When an already moody sleuth starts relating events in his life to themes in Andrei Tarkovsky’s Nostalgia, as Van Veeteren does in the fourth of the series, Woman with Birthmark, I figure something significant is percolating.
About ninety percent of the way through this book, Van Veeteren takes a break from the murder case that has him and his cohorts stymied:
That evening he went to the movies. Saw Tarkovsky’s Nostalgia for the fourth, or possibly the fifth, time. With the same feelings of admiration and gratitude as usual. The masterpiece of masterpieces, he thought as he sat there in the half-empty cinema and allowed himself to be gobbled up by the pictures….
…Van Veeteren thought as he walked home after the showing. How many people are there living the sort of lives which don’t even have room for nostalgia?
And his gloom deepened.
I’m an old sod, an old, tired detective who’s seen too much and doesn’t want to see much more, he thought. I know the background is just as ugly as the crimes. Or suspect that, at least, and would like to be spared everything.
A futile prayer, he knew that—but isn’t futility the home ground of prayer? What else could it be?
I don’t want to see the end of this case that’s been occupying me for the past six weeks now. I want to get off the train before we get to the terminus.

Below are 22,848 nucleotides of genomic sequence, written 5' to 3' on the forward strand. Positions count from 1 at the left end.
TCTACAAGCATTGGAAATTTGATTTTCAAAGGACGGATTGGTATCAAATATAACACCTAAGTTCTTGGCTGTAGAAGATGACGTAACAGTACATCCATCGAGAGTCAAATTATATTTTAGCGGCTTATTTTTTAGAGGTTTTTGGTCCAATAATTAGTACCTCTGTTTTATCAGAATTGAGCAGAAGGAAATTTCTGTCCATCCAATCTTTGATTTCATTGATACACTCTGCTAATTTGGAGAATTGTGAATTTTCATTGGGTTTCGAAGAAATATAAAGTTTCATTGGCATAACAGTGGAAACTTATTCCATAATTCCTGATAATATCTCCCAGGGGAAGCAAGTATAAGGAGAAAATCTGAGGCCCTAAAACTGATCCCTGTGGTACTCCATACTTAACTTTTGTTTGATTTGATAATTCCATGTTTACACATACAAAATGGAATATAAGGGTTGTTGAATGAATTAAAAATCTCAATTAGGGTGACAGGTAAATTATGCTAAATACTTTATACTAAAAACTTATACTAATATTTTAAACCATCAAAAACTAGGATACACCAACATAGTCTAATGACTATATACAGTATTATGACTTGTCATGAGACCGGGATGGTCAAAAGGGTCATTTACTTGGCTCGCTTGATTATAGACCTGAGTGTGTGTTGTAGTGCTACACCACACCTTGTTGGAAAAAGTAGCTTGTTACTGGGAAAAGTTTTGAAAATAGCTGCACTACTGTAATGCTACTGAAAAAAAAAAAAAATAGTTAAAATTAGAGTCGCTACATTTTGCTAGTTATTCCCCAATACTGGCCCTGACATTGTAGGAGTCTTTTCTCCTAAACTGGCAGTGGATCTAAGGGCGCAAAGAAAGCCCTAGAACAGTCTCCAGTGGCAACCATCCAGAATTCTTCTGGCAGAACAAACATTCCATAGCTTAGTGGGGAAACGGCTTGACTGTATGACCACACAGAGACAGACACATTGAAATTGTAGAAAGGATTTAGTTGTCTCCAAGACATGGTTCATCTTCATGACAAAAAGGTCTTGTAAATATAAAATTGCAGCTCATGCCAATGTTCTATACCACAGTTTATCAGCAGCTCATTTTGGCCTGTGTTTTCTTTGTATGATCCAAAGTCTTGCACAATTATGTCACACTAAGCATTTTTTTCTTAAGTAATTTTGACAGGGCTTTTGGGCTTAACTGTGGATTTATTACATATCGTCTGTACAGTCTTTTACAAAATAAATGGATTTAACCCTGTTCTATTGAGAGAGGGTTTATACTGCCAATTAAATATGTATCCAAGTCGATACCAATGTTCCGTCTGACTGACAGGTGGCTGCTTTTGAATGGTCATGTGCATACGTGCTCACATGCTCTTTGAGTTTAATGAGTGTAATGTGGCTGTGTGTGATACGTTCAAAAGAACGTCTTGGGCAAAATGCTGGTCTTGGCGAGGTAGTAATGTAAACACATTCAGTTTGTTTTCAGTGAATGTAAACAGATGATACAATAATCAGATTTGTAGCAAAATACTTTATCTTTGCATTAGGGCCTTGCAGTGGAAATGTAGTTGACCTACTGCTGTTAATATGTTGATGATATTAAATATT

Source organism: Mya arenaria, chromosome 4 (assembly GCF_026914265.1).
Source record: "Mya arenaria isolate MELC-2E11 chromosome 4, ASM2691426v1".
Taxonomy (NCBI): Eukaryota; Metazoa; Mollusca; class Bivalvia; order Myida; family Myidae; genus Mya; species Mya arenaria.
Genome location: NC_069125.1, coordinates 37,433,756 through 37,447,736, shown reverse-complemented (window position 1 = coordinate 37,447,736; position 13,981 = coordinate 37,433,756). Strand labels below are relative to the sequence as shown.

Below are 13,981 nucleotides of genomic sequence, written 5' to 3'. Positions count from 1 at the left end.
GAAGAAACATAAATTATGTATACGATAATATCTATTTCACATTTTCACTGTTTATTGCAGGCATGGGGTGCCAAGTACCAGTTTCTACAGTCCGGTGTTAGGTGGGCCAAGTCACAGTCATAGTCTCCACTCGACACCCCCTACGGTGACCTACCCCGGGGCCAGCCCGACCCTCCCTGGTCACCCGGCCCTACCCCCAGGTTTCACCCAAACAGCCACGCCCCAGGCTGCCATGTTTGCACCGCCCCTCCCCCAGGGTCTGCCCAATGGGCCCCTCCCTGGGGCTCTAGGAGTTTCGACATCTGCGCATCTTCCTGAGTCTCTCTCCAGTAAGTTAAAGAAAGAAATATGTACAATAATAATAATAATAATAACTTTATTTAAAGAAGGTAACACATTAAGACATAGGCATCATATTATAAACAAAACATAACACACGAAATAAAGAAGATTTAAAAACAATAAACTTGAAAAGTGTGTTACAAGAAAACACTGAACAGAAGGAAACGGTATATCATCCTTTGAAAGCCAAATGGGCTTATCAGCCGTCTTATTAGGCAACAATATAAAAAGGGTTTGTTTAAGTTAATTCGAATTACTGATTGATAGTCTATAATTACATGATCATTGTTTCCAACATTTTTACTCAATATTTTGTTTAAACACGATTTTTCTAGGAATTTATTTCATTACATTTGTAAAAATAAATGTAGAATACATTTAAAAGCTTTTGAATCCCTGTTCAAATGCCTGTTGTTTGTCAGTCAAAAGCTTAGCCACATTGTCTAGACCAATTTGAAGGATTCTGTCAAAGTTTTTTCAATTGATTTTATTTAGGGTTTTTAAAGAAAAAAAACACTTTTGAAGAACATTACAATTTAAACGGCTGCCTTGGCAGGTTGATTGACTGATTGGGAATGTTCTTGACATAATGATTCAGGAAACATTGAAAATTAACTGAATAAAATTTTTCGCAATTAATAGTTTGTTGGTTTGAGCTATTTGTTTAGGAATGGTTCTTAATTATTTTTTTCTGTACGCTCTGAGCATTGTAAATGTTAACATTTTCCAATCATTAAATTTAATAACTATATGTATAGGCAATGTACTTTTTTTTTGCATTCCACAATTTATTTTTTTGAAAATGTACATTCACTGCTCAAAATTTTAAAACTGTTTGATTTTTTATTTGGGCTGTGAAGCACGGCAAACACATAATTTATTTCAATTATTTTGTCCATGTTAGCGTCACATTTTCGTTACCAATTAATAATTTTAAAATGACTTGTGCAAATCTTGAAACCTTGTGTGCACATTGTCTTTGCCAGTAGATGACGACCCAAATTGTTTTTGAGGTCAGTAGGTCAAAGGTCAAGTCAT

What were all those vile thoughts about flushing out and hunting that were so noble and meaningful at the start?
I don’t want to get to the point where I’m staring at the bleak and grubby causes of all this…
And later that same night Van Veeteren lies awake troubled by the murder case, sure that something must happen soon… and questioning whether he has ‘the strength to last for much longer’.
As he finally drifts into sleep…
…the image of —Ulrike Fremdli (the wife of one of the murder victims)—popped up in his mind’s eye. Hovered there in the dark mist between dream and reality, between slumber and consciousness, and was gradually interleaved by and combined with Tarkovsky’s ruined church and Gorchakov’s wading through the water with a flaming torch.
Having only a film-studies-one-semester-familiarity with Tarkovsky’s films, I won’t pretend any great authority… but my understanding of Nostalgia is that this scene, with its ruined church and guttering candle, is pivotal to the story… the ‘turning point’ for Tarkovsky’s protagonist.
The film deals with themes of ‘spiritual longing’ and ‘making peace with one’s past in order to move forward’. It’s not such a leap to see parallels here.
Van Veeteren refers to a Tarkovsky film in each of the subsequent three books: The Inspector and Silence, The Unlucky Lottery (titled Munster’s Fall in Europe), and Hour of the Wolf.
In Hour of the Wolf, Van Veeteren recalls the same scene from Nostalgia, but this instance’s placement is so intertwined with the storyline that all I’ll say is that the situation is tragic.
“Something positive among all the negatives. A faint light in the eternal darkness. He recalled yet again Gortiakov’s walk through the pond carrying a candle in Nostalghia… with suffering and with art and with creativity – all possible kinds of creativity…With life and death, and the never-ending passage of time.
Oh yes, Van Veeteren is wrestling with some very weighty issues,
and significant decisions are in the offing.